In February of 2013, my husband, our son and I were living on base at Joint Base Andrews in Maryland. Our son, John James, was around eight months old when I got a knock at the door one morning. My mother was visiting and tending to my son. She came into my room and said John’s first shirt (first sergeant) was there and needed to talk. When I got downstairs, she informed us that there had been an accident at work involving John and that he was in route to the hospital; HOWEVER, he was okay.
After a couple hours of waiting around with the first sergeant, she went out to her car for a phone call. About 30 mins later, she had changed into her dress blues, followed by the base commander and the Chaplin. All of them looked like they were “dressed to impress” in their dress blue uniforms and that’s when my mother started screaming, “Oh God, Natalee, No!”
I remember asking, “What is it? What’s going on?” and I started crying because my mom was crying. She was prior military and knew right away what was happening. I, on the other hand, just didn’t want to believe it. I had to hear it. As they made their way through my front door into my living room, they asked me to sit down. I sat down and aggressively asked them “TELL ME WTH IS GOING ON NOW!” And they responded with, “John has passed away.” For some reason, I couldn’t sit still. I immediately stood up off the couch and my knees gave in causing me to fall to the floor screaming. My stomach dropped, my heart was in my throat and I started physically throwing up. My body was sick and in pain. I looked at my eight-month-old son and couldn’t bear it.
I found out six months after his death that my husband was spotting a vehicle for another airman. This airman was not qualified to drive this vehicle nor did he know how to drive it. The airman claimed his foot slipped, causing my husband to be pinned against a wall. I read every horrifying detail and looked at all the photos in the accident report. This changed me forever.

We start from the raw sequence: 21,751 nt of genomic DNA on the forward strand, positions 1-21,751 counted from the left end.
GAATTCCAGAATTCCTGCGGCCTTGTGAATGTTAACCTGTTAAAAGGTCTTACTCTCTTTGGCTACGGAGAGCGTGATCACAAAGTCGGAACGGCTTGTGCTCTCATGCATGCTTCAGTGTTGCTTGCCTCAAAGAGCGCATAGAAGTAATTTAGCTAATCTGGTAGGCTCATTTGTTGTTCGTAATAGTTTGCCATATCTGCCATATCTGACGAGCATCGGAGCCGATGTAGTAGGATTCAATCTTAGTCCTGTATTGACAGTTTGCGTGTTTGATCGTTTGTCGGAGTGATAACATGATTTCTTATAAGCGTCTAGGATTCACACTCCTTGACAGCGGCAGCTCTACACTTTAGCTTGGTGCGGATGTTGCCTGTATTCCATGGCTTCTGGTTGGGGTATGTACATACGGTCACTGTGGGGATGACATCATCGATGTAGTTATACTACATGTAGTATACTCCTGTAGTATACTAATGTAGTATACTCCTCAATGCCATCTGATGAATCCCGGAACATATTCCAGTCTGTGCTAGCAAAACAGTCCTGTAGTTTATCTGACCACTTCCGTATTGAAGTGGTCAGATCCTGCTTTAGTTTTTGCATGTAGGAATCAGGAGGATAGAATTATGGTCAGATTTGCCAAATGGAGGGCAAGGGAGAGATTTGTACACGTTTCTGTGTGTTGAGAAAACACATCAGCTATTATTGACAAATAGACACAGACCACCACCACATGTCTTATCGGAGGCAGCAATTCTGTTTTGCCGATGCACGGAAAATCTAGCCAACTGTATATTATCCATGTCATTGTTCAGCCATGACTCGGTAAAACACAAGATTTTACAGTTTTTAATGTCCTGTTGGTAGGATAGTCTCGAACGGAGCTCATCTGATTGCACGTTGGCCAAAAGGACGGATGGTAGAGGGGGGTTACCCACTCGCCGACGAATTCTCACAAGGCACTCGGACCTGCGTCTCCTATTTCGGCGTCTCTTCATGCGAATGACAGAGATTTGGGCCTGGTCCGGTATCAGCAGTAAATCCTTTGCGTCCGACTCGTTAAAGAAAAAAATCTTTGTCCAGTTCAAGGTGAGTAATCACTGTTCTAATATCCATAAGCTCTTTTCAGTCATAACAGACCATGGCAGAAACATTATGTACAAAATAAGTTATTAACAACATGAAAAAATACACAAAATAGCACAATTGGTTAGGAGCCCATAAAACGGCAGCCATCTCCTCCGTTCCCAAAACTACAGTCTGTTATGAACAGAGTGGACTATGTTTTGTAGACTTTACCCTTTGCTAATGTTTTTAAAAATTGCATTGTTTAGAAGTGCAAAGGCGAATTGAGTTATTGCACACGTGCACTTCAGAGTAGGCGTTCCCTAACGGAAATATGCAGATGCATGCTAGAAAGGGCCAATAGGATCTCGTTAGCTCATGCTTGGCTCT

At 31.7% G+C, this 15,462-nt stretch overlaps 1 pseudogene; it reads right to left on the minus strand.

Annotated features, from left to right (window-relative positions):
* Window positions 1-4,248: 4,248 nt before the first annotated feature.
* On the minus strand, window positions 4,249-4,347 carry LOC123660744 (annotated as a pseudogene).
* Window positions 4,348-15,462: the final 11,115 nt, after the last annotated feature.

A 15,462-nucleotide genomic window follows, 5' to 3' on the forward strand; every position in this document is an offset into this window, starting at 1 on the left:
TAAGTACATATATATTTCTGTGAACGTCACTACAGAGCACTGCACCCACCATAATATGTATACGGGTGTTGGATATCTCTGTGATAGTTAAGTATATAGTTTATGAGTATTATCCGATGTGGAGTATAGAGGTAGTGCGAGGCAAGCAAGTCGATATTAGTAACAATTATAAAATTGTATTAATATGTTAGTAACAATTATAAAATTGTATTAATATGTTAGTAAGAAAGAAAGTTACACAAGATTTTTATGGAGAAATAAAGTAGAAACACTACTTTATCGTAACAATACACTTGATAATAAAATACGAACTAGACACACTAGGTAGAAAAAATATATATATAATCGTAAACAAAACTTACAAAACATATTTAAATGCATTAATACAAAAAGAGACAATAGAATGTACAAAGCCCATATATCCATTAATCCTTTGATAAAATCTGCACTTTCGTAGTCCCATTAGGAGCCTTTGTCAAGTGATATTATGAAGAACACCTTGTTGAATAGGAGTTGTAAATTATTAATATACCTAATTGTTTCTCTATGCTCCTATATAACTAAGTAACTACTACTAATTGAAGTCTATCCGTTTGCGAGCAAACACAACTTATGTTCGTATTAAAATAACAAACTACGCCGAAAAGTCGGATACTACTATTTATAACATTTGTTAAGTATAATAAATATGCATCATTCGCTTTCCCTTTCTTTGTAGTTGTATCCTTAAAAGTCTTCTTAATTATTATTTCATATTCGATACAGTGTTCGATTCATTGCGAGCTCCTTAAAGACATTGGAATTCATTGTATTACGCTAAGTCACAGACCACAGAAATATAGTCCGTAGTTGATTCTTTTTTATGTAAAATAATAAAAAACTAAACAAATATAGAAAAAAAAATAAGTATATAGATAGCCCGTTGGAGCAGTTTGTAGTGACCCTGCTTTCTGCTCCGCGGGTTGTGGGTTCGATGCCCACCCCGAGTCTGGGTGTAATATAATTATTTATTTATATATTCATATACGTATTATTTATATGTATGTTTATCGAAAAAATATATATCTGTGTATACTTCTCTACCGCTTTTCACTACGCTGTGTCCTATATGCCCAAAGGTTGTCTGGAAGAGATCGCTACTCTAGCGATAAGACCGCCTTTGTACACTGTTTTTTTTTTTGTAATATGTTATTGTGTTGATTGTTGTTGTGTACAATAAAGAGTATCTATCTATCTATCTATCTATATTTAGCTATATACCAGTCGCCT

The next four to five years were the hardest of my life thus far. After my husband was killed, I struggled with addiction. At first it was Xanax pills, but I shortly moved onto injecting meth. I was struggling through every aspect in life and no matter how many times I went into treatment, I would always relapse. One night I decided to try and take my own life by crashing my car into a light pole, totaling it. I had signed custody of my son over to my parents just in case my addiction ended my life and so I really felt like I had nothing left to live for. When this attempt didn’t work, I was then institutionalized once again.
I was in this deep, dark depression and addiction for almost five years when I met another amazing man. He was attentive and caring and he let me grieve my husband’s death freely and without judgment. When he met my son, I fell head over heels for him. Although it was a very different type of love than I felt with my husband, this man had my whole heart. We moved in together, he helped get me clean off of drugs and I ended up pregnant again with my second son. I felt like this could be my second chance, and it was.
I’ve been sober for over four years now, but I knew that just a single tragedy could send me back into a spiral. This fear of mine became a reality when my brother called me one day and told me that my dad shot himself in the head and survived it, losing his right eye in the process.
My father was diagnosed with ALS just three years prior and he was ready for it to end. When his attempt was unsuccessful, I moved my father into my home to care for him. Since he had ALS, he needed around-the-clock care, such as tube feeding, medications, shaving, nail filing, bathing, using the toilet, doctor visits, treating bedsores and the list goes on. It was hard work, but I wouldn’t change a thing. My father ended up passing away from ALS in February of 2021.
I was afraid of my own mind. I was scared this tragedy would send me back into a deep depression and drug abuse. Almost two years later, I’m proud to say I have remained clean and sober and, because I am currently working on my mental health with a provider, I’ve been able to steer clear of depression. I’ve implemented new tools to help me stay on the right path in life, like meditating and keeping my days busy.
I share my story and my life online today because I feel secure enough to start helping others who have gone through complex grief, mental health issues and addiction. I hope to be a person they can relate to and an inspiration for them to know anything is possible in life!